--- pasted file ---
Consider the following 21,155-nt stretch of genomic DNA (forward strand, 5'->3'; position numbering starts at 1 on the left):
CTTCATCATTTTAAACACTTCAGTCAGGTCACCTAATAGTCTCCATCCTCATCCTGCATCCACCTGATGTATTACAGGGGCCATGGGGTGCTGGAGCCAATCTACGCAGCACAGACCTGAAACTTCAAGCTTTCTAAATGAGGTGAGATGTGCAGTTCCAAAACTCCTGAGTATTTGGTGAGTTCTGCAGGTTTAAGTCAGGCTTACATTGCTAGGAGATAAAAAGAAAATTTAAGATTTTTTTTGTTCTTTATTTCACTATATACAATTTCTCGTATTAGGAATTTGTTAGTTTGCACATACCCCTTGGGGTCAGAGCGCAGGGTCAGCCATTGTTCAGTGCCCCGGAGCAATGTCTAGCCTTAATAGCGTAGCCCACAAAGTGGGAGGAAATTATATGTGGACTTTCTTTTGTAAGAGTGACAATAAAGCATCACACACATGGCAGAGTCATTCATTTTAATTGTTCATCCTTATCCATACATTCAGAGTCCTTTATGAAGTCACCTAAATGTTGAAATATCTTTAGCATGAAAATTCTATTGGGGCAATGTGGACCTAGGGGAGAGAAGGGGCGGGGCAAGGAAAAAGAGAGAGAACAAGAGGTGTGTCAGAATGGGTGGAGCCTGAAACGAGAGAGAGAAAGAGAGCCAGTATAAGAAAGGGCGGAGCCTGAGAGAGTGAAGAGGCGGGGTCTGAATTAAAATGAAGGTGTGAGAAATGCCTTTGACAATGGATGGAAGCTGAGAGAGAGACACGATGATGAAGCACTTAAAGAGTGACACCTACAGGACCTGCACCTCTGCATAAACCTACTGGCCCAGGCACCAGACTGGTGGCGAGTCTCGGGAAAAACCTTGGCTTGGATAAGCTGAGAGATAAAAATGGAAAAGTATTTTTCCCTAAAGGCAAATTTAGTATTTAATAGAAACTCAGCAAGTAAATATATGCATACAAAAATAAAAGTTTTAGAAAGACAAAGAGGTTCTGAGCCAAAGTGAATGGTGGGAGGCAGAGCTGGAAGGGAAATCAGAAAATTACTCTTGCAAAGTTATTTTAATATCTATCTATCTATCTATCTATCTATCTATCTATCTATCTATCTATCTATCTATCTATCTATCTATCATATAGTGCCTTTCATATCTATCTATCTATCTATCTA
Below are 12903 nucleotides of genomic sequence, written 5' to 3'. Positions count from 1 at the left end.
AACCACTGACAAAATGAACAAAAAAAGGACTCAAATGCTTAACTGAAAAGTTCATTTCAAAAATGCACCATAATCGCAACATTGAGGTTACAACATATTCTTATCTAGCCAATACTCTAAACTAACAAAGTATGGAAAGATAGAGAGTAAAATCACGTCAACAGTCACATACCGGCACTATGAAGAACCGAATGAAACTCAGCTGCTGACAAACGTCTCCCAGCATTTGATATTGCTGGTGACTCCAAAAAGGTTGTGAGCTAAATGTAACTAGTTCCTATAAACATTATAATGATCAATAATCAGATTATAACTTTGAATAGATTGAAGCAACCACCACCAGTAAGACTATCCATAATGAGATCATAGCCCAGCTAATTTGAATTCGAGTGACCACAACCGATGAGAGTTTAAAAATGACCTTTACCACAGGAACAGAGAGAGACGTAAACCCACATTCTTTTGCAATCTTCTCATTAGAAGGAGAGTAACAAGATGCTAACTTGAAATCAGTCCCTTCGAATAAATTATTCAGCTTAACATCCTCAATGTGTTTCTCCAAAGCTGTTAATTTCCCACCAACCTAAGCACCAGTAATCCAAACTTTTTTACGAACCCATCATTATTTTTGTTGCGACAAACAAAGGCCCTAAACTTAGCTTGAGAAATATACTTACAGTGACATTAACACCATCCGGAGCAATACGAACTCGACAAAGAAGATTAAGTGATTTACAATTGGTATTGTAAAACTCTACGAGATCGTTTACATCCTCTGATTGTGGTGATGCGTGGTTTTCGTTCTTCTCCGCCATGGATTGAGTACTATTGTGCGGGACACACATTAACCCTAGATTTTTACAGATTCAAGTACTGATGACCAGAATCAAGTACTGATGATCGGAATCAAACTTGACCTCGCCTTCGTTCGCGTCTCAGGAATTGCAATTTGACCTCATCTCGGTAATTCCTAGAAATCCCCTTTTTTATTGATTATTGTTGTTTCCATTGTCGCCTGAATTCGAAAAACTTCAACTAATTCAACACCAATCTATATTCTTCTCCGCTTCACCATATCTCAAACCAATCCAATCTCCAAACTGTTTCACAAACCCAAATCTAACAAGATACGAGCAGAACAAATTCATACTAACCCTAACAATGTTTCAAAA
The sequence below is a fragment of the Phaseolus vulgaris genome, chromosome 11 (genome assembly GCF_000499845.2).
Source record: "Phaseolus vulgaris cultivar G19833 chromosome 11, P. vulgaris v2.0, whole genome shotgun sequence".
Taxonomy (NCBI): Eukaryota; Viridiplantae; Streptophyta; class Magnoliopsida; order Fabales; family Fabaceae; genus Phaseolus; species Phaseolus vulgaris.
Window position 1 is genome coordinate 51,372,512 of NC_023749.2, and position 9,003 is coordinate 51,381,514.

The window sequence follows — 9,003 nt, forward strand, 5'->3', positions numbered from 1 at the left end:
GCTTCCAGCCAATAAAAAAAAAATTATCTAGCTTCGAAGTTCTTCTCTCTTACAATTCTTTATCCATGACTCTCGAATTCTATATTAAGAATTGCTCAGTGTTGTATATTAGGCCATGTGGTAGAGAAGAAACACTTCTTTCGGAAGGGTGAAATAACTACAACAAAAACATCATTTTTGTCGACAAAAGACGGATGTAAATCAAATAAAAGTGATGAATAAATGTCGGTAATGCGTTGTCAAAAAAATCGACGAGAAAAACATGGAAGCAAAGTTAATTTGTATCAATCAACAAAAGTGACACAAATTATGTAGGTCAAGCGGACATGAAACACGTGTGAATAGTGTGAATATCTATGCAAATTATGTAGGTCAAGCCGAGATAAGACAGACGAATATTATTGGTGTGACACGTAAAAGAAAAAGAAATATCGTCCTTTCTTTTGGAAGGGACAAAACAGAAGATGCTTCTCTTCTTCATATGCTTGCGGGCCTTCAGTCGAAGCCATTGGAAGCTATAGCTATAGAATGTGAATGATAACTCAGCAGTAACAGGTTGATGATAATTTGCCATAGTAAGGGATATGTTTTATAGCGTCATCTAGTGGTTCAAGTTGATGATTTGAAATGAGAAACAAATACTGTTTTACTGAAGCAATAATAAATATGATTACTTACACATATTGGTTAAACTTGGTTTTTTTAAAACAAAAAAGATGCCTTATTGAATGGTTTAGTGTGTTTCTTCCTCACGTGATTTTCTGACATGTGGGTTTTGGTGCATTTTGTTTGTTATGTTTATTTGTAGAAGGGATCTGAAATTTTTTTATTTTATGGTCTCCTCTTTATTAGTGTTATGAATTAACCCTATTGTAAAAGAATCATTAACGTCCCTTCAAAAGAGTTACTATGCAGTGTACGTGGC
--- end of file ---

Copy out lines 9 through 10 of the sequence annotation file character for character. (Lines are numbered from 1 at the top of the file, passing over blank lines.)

The window sequence follows — 9,003 nt, forward strand, 5'->3', positions numbered from 1 at the left end:
GCTTCCAGCCAATAAAAAAAAAATTATCTAGCTTCGAAGTTCTTCTCTCTTACAATTCTTTATCCATGACTCTCGAATTCTATATTAAGAATTGCTCAGTGTTGTATATTAGGCCATGTGGTAGAGAAGAAACACTTCTTTCGGAAGGGTGAAATAACTACAACAAAAACATCATTTTTGTCGACAAAAGACGGATGTAAATCAAATAAAAGTGATGAATAAATGTCGGTAATGCGTTGTCAAAAAAATCGACGAGAAAAACATGGAAGCAAAGTTAATTTGTATCAATCAACAAAAGTGACACAAATTATGTAGGTCAAGCGGACATGAAACACGTGTGAATAGTGTGAATATCTATGCAAATTATGTAGGTCAAGCCGAGATAAGACAGACGAATATTATTGGTGTGACACGTAAAAGAAAAAGAAATATCGTCCTTTCTTTTGGAAGGGACAAAACAGAAGATGCTTCTCTTCTTCATATGCTTGCGGGCCTTCAGTCGAAGCCATTGGAAGCTATAGCTATAGAATGTGAATGATAACTCAGCAGTAACAGGTTGATGATAATTTGCCATAGTAAGGGATATGTTTTATAGCGTCATCTAGTGGTTCAAGTTGATGATTTGAAATGAGAAACAAATACTGTTTTACTGAAGCAATAATAAATATGATTACTTACACATATTGGTTAAACTTGGTTTTTTTAAAACAAAAAAGATGCCTTATTGAATGGTTTAGTGTGTTTCTTCCTCACGTGATTTTCTGACATGTGGGTTTTGGTGCATTTTGTTTGTTATGTTTATTTGTAGAAGGGATCTGAAATTTTTTTATTTTATGGTCTCCTCTTTATTAGTGTTATGAATTAACCCTATTGTAAAAGAATCATTAACGTCCCTTCAAAAGAGTTACTATGCAGTGTACGTGGC